NEW ALBANY — Fundamental for elections, a new redistricting plan will be introduced for initial votes during Thursday’s New Albany City Council meeting.
As legally required, the body is tasked with reforming the city’s six council districts based on population following a U.S. Census, the latest of which was taken in 2010. The council must have the redistricting plan passed or amended by the end of the year.
District boundaries determine who votes in what races in elections, as a new map could mean a person is represented by a different council member.
Redistricting in New Albany has resulted in sometimes contentious debates and even legal battles. A group filed a lawsuit against the council over what they claimed was improper redistricting standards, though the case never received a ruling as a committee was formed in 2008 to propose new boundaries.
However, the plan submitted by the redistricting committee — which consisted of council members, plaintiffs of the lawsuit and residents — was voted down by the council.
Councilman Dan Coffey was an outspoken opponent of that plan, as he accused members of the redistricting committee of attempting to “gerrymander” the districts for political gain.
Those accusations were strongly renounced by members of the committee.
Districts deviated by as many as 518 voters during last year’s municipal election, as the boundaries were based on a 2007 plan instead of the redistricting committee’s proposal.
Some members of that committee said the 2007 plan would not have passed legal scrutiny had it been challenged in court.
But the plan set to be voted on Thursday isn’t expected to cause as much debate. An uneventful public hearing was held on the plan in September, and Councilman Kevin Zurschmiede will introduce it for the first two of three readings.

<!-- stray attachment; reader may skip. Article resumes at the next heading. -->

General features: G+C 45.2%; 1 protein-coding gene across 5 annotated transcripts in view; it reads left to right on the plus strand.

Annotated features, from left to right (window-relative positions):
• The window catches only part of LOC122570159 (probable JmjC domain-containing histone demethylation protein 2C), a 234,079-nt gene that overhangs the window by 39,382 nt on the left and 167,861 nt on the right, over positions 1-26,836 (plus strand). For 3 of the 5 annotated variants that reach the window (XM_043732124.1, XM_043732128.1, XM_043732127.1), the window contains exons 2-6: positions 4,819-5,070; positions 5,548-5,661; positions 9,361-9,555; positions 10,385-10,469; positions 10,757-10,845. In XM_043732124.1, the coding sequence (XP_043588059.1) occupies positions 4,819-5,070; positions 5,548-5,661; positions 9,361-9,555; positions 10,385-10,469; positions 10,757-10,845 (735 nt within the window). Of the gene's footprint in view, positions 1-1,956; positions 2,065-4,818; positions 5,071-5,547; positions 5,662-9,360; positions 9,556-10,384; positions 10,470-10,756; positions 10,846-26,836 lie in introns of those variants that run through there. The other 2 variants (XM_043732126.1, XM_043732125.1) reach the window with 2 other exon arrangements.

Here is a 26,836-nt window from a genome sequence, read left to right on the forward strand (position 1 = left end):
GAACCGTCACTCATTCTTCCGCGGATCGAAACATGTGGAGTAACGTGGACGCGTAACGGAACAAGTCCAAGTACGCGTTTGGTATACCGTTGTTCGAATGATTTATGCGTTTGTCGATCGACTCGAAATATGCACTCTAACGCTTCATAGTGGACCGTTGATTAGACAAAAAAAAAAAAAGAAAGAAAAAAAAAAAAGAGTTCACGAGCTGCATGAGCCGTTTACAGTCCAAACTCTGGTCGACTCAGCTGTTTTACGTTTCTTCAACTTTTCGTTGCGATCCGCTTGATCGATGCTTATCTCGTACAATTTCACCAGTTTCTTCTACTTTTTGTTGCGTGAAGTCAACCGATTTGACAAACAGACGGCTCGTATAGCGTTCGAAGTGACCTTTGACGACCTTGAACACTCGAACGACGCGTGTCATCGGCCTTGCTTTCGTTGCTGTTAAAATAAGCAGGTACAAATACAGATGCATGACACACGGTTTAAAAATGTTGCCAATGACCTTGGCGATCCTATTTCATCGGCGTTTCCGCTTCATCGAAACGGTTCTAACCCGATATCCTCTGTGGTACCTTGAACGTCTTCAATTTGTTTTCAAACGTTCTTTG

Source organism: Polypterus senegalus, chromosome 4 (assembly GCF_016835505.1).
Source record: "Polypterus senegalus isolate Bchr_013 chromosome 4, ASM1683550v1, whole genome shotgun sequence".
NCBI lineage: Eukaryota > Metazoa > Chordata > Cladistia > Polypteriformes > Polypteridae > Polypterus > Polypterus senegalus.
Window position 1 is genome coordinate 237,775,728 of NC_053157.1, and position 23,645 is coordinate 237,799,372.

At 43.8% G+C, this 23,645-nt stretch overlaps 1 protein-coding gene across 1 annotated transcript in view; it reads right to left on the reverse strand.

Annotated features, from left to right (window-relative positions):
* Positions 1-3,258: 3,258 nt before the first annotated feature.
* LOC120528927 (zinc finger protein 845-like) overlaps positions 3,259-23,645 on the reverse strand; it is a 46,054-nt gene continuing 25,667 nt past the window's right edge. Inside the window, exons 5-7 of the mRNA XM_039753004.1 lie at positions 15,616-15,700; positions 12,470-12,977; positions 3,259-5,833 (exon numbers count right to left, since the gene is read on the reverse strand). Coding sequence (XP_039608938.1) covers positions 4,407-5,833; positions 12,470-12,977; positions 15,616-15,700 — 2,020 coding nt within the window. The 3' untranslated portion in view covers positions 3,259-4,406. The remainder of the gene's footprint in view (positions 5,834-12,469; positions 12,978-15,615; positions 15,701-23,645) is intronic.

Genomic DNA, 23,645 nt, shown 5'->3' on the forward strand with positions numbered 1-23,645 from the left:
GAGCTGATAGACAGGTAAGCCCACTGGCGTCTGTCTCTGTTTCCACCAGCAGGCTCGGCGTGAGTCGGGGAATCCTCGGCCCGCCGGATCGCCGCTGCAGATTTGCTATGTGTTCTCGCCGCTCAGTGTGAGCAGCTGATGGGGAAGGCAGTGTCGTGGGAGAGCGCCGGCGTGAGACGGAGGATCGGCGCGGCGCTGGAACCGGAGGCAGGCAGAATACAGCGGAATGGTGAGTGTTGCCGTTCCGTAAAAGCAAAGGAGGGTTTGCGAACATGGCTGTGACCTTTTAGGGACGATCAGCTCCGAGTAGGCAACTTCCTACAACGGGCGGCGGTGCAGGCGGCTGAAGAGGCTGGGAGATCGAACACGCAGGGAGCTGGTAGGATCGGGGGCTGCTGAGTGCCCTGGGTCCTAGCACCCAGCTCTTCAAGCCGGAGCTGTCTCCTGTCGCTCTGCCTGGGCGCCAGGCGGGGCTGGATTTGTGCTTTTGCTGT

“I feel like it’s really fair for everybody,” Zurschmiede said.
Unlike the 2008 committee plan, the current proposal wouldn’t shift any current council members to other districts, according to Zurschmiede.
“It’s just pretty much equalizing the numbers,” he said.
The voter deviations per district will be less than 1 percent if the plan is approved by the council, Zurschmiede continued. Councilman Bob Caesar joined Coffey and Zurschmiede on a committee to study and formulate the plan.
Zurschmiede said they were assisted by Council Attorney Matthew Lorch and Floyd County Clerk Linda Moeller. Councilman Pat McLaughlin said there doesn’t appear to be much difference in District 4, which he represents, under the new plan. The map lines are somewhat jagged in areas, but McLaughlin said that’s just a small concern.
“When you’re trying to cut it and bring it within these numbers, I can’t really have too many complaints,” he said.
$300k for Street department shortfall
The state cut the New Albany Street Department’s near $1.5 million budget by $445,000 this year, thus the council will be asked to appropriate riverboat funds to offset the shortfall.
The administration has requested the council approve a $300,000 appropriation for the Motor Vehicle Fund, which foots the street department.
McLaughlin is sponsoring the appropriation, which is set for first and second readings Thursday.
“It’s pretty conservative considering it was cut by that much,” he said of $300,000 move.
McLaughlin said since the MVH budget has been consistently cut by the state in recent years, the call for the appropriation didn’t come as a surprise.
The 2013 budget calls for more funds to be allocated for the street department. Though paving isn’t the department’s only duty, McLaughlin said he’s considering proposing a larger funding campaign for resurfacing beyond the slated up tick in financing for next year.
McLaughlin said such an all encompassing program could involve bonding in order to pave several streets and alleys within a short period of time. He added more discussion with the administration will be necessary before such a plan would be introduced by him.
Police asking for gasoline funding
The New Albany Police Department is also on pace to fall short of its budget unless the council agrees to appropriate funding for gasoline expenses.
The department and administration are requesting $127,200 appropriation from the riverboat fund of which $87,000 would be used for gasoline expenses.
The remaining $40,200 would be used to pay for vacation sell back and specialty pay.
Zurschmiede said the request doesn’t come as a surprise either as the council had been alerted by the department previously that it would likely have a shortfall in its gasoline budget line item.
The council meeting is slated to begin at 7:30 p.m. in the third-floor Assembly Room of the City-County Building.